In January 2017, the journal Epidemiology reported on a study of weight gain patterns and Gestational diabetes. Researchers at the University of British Columbia in Canada and the University of Pittsburgh in the United States compared women delivering single infants between 1998 and 2010. These figures included …

  • 806 mothers with Gestational or pregnancy-induced diabetes and
  • 4,819 mothers who did not develop Gestational diabetes.

Both normal-weight and obese women gaining more than the recommended amount during their first three months of pregnancy increased the risk of developing Gestational diabetes. The results were similar in obese women.

Weight gain in pregnancy is made up of …

  • the baby's weight – normally 5.5 to 8.0 pounds,
  • the weight of the placenta – 2 pounds,
  • fat storage – 6 to 8 pounds,
  • increased blood volume – 3 to 4 pounds,
  • increased fluid volume – 2 pounds,
  • increased breast size – 1 to 3 pounds, and
  • larger uterus – 2 pounds.

According to the Mayo Clinic, appropriate weight gain is at least partially determined by the mother's weight-for-height (BMI) before conception …

  • underweight mothers with a BMI less than 18.5 – 28 to 40 pounds,
  • normal weight mothers with a BMI of 18.5 to 24.9 – 25 to 35 pounds,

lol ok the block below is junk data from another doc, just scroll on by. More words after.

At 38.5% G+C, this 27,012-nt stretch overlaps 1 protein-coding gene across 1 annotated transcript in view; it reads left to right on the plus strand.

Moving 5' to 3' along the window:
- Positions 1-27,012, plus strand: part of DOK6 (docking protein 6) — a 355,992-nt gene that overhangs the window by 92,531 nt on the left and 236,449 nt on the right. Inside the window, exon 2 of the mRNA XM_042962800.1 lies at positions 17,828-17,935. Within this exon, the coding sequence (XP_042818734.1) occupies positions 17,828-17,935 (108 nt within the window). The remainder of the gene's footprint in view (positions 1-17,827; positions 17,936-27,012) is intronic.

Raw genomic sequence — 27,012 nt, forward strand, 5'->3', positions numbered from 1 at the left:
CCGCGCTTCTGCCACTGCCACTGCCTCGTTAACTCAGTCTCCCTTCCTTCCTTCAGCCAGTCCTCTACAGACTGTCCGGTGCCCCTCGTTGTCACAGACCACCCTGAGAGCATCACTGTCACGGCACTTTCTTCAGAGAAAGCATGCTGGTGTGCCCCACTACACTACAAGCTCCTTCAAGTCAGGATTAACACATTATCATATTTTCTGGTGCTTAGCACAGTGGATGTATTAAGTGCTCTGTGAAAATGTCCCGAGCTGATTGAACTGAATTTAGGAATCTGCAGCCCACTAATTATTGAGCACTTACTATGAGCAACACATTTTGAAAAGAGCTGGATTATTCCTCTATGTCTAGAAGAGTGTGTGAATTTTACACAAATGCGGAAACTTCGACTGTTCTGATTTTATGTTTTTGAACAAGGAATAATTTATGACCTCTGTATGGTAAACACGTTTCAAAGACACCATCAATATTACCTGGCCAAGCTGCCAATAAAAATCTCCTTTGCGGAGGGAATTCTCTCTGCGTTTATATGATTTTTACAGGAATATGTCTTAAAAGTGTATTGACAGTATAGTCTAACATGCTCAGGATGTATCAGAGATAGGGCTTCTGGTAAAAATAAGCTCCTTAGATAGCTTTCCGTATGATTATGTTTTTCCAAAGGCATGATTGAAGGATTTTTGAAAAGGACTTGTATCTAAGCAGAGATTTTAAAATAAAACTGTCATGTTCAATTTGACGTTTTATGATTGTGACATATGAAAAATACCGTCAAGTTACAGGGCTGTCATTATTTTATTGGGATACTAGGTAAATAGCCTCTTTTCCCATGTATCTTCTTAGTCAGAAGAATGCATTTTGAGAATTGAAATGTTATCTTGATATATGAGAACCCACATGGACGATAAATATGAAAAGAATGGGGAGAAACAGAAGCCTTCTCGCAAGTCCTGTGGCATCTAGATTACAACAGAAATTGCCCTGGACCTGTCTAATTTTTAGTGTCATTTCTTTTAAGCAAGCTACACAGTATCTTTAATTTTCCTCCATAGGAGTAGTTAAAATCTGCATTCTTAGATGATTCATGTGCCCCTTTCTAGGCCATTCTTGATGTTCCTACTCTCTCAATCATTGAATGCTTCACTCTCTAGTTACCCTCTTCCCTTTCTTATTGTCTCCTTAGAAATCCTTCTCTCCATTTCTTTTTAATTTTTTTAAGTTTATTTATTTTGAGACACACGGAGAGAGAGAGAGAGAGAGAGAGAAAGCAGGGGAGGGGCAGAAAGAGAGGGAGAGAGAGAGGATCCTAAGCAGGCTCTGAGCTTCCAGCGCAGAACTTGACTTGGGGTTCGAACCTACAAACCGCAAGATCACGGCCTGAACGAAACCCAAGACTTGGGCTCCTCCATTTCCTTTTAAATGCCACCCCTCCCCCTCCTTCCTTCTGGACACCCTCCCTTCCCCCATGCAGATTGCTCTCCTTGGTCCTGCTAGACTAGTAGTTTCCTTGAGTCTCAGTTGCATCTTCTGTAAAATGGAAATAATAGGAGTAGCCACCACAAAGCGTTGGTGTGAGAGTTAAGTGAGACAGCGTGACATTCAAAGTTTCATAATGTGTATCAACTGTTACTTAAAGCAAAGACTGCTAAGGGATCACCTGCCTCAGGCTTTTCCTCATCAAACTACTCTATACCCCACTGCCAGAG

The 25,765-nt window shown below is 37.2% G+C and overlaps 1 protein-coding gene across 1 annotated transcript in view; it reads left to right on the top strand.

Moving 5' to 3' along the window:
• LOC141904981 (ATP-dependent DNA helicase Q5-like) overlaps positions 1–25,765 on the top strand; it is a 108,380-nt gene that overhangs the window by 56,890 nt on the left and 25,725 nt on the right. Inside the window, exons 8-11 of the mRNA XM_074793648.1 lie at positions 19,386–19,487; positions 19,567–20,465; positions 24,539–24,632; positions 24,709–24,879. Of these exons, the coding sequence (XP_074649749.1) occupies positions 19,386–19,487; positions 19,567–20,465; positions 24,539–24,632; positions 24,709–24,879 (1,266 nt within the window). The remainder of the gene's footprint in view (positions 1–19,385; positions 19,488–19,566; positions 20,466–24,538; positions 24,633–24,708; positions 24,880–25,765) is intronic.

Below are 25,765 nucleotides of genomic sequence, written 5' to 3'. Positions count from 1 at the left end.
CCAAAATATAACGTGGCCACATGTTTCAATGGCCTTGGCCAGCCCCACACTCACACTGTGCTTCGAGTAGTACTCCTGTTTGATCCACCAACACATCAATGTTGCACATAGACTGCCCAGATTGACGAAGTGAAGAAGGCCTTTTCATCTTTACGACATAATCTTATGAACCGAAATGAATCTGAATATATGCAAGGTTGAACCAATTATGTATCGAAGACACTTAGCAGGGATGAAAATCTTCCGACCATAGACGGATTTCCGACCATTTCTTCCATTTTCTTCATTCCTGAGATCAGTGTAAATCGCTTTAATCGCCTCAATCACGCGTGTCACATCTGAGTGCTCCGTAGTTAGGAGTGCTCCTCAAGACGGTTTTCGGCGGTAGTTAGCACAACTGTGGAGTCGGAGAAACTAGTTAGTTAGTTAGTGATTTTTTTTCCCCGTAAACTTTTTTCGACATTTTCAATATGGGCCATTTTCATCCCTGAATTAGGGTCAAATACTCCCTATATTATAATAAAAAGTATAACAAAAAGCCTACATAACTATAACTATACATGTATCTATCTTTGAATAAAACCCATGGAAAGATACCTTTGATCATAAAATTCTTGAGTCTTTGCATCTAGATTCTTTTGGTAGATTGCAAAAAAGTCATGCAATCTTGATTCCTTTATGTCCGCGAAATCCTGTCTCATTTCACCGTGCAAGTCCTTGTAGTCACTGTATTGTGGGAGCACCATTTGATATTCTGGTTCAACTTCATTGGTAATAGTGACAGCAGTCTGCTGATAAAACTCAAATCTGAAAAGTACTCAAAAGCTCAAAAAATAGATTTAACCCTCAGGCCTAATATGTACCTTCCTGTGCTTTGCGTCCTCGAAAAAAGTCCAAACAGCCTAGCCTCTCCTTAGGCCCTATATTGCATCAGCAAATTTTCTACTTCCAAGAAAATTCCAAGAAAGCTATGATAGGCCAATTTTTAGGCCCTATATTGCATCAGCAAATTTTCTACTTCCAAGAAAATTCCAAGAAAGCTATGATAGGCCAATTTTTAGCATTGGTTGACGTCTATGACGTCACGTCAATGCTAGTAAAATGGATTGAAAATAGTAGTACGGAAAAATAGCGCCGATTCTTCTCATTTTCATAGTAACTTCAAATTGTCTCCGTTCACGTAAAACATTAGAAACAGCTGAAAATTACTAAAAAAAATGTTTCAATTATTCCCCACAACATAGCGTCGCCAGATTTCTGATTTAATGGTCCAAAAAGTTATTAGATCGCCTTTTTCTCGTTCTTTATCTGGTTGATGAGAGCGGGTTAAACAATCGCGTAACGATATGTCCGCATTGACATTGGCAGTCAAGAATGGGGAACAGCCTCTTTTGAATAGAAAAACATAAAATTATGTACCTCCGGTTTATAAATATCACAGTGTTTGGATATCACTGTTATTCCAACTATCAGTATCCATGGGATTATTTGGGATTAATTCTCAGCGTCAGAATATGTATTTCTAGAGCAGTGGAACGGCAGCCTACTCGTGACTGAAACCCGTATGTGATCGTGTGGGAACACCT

• overweight mothers with a BMI of 25 to 29.9 – 15 to 25 pounds,
  • obese mothers with a BMI of 30 or over – 11 to 20 pounds.

Ideally, women should gain 2 to 4 pounds during the first three months or first trimester, and a pound per week after that. If carrying twins, mothers should gain about 1.5 pounds during the second and third trimesters – the middle three and last three months of the pregnancy.

During an average pregnancy, women become slightly resistant to insulin, raising blood sugar levels to provide energy for their baby. Insulin resistance, when transported too far, can lead to Gestational diabetes, a condition similar to Type 2 diabetes. In fact, women who have had Gestational diabetes are at risk for developing full-blown Type 2 diabetes in the 5 to 10 years following childbirth.

The following can increase the risk of developing Gestational diabetes …

  • having an ethnic background – Hispanic, American-Indian, African, Asian, or Pacific Islander,
  • being overweight or obese before pregnancy,
  • having a family history of Type 2 diabetes,
  • being aged 25 or older,
  • having a history of Gestational diabetes in an earlier pregnancy,
  • having a history of giving birth to a baby over 9 pounds, or a stillbirth,
  • have had an abnormal blood sugar test result any time before becoming pregnant.